Three vegetables, Floramerica Hybrid tomato, Sweet Favorite Hybrid watermelon and Liberty Hybrid cucumber, won 1978 All-America Selections bronze medals. Seeds will be available for spring planting.

All-America Selections was formed in 1932 to test new varieties of flowers and vegetables grown from seed and to make awards to the most outstanding.

All-America Selections has 30 flower trial gardens, plus 25 vegetable trial gardens in the United States, Canada and Mexico, each trial garden with its own judge.

Judges include the presidents and research directors of botanical gardens and professors of leading universities.

A bronze medal is given for a definitely different and more desirable type; a silver medal for a truly outstanding and superior type; and a gold medal for an entry that is different and vastly superior to anything available before.

Floramerica Hybrid tomato, one of the 1978 winners, has resistance or strong tolerance to 16 tomato diseases or defects, including verticillium and fusarium Race 1 and 2, according to the judges.

On good soil it will produce tomatoes of 18 to 10 ounces in weight; a slice will easily cover a hamburger bun. The vines are medium-sized (no tall ones) and loaded with fruit. The tomatoes are good-flavored and of exceptional size and rich red color.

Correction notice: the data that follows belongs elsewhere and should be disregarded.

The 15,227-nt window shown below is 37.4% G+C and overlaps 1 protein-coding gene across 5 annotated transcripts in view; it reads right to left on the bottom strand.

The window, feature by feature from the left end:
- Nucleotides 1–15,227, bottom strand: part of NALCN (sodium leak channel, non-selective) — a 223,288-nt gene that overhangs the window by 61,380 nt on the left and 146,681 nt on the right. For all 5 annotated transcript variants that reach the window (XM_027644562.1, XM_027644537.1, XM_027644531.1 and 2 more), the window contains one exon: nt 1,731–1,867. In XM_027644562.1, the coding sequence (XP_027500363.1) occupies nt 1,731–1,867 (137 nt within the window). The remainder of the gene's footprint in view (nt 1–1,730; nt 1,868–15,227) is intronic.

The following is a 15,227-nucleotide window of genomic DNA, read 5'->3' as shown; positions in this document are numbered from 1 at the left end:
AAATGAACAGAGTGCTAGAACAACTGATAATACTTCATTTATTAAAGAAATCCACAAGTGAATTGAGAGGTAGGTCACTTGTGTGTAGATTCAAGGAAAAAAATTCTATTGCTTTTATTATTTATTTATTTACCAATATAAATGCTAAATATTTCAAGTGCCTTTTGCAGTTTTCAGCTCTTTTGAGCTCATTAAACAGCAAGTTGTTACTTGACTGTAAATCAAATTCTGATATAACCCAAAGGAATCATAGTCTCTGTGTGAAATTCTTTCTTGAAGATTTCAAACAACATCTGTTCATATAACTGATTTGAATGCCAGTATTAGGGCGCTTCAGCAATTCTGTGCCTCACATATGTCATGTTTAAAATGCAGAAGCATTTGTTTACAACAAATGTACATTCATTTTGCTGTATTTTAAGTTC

Sweet Favorite Hybrid watermelon produces an incredible number of delicious melons and where seasons are long, repeated pickings over a period of 60 days or more.

Watermelons prefer sandy soil and a deep much of pine needles, straw or dried grass clippings. Under such conditions, Sweet Favorite will produce melons weighing 32 pounds. On average garden soil, 15 to 20 pounds would be the maximum. Sliced longways, halves will easily fit refrigerator shelves.

Virtually all the fruit is edible, with high sugar content and crisp texture; the rind and skin are thin, the heart a deep red.

Sweet Favorite will mature reliably except where summers are short and cool. In the Midwest, for example, 85 days are required from seed to harvest.

Vines are resistant to such crippling and disfiguring plant diseases as anthracnose and fusarium wilt.

Liberty Hybrid cucumber resists most diseases that make old-time varieties hard to grow.

The barrel-shaped fruits can be eaten fresh, brined for dill or sour pickles, or made into specialties such as baby or sweet pickles. The vines are vigorous, wide-spreading and produce a good number of male flowers that makes it unnecessary to plant a special pollinator variety.

Immune to the vageries of late spring weather. Liberty can be planted earlier than most varieties if given protection on frosty nights.